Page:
Yet Hirsch would rather make a case than mount a defense, and the book is at its best when its author’s enthusiasm shines through. It is a joy to read him describe the films he loves. Vincente Minnelli’s grand musical Gigi is called “the phoenix that rose from the ashes of a studio and a system in disheartening decline,” Alfred Hitchcock’s broodingly personal Vertigo is described as “a treasure trove of self-revelation,” and King Vidor’s adaptation of War and Peace is acknowledged as “the most elaborate reader’s guide in movie history.” Hirsch’s taste is all-embracing: everything from great monster movies, such as Them!, to great melodramas, including the collected works of Douglas Sirk. Of course, there are plenty of pictures that Hirsch doesn’t like—I have the sneaking suspicion that I am far fonder of Howard Hawks than he is—but his genuine admiration for the films of this decade is his best argument for their lasting value.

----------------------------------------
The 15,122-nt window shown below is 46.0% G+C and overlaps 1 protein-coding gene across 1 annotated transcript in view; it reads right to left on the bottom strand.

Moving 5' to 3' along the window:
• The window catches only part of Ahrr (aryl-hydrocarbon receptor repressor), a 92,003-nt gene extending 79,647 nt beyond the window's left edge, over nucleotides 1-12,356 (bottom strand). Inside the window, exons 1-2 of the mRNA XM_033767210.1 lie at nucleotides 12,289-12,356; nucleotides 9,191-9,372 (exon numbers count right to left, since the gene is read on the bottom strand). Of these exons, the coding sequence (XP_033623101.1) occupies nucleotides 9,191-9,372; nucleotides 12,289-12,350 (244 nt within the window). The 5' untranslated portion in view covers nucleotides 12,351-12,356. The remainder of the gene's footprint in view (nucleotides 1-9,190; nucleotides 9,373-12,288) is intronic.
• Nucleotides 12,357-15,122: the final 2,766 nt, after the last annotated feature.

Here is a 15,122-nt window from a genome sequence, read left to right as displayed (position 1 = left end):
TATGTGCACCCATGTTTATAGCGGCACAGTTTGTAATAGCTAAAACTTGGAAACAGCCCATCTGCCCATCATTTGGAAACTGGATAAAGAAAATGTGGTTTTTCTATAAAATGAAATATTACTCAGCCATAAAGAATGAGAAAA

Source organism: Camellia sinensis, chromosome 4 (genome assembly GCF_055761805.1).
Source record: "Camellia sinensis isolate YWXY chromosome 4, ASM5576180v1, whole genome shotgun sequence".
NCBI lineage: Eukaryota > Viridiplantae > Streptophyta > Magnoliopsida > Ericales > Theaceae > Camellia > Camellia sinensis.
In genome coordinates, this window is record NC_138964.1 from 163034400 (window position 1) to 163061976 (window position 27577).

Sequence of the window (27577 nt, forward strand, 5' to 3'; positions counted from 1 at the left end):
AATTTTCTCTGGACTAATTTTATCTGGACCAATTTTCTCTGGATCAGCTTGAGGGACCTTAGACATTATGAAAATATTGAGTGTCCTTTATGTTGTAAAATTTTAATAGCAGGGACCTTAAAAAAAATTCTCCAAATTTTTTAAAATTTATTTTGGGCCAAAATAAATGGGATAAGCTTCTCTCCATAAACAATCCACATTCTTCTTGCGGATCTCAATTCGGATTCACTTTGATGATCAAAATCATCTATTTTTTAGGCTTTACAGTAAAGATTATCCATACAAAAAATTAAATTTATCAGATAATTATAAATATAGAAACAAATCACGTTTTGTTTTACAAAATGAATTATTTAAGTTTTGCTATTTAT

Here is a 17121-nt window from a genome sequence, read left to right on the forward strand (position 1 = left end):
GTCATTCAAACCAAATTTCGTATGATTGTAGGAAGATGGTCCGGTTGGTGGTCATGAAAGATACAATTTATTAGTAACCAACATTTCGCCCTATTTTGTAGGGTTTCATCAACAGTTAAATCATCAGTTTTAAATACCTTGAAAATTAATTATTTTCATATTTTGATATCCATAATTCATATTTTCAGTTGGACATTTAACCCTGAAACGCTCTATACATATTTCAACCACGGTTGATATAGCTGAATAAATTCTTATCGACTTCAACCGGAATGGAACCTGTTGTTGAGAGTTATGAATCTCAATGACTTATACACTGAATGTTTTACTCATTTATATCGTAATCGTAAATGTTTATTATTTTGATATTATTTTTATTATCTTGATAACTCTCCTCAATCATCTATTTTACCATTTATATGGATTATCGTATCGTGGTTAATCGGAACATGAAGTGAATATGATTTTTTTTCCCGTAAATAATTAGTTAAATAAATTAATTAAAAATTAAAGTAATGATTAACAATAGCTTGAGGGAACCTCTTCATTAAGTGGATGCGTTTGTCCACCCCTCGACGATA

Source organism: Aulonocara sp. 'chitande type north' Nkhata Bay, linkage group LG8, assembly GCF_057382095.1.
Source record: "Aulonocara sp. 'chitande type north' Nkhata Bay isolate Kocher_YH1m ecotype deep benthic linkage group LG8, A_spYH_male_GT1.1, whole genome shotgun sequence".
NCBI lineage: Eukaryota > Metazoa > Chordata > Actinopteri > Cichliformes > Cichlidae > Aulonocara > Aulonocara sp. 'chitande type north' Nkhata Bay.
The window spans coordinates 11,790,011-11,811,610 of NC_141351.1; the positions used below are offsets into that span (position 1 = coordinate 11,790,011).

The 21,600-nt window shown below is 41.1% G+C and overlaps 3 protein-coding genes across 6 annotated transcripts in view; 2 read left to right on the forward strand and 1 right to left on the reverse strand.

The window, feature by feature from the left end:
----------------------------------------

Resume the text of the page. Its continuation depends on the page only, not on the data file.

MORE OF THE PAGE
In an epilogue, Hirsch reconciles his well-informed enthusiasm with the attitudes of the present moment, in which offending films from the past are continually reexamined and often expelled from the canon. Wait just a moment, Hirsch cautions. “The films of the postwar decade can (and should) be ticketed for the areas where they are deficient, evasive, wrongheaded, dismissive, or insensitive,” he writes. “But instead of issuing a broad fatwa and tearing down the house, how about pointing out what the old-timers got right?” For several hundred pages, Hirsch does just that, and he ends with a memory of seeing a movie made a decade after the end of the glorious, and gloriously complex, period under consideration here—1970’s overstuffed, but not altogether unappealing Song of Norway, starring Florence Henderson as the wife of Edvard Grieg, which, he acknowledges, was “sublimely out of touch” with Hollywood at the time. Maybe it resembled a relic from the ’50s, but was that such a bad thing?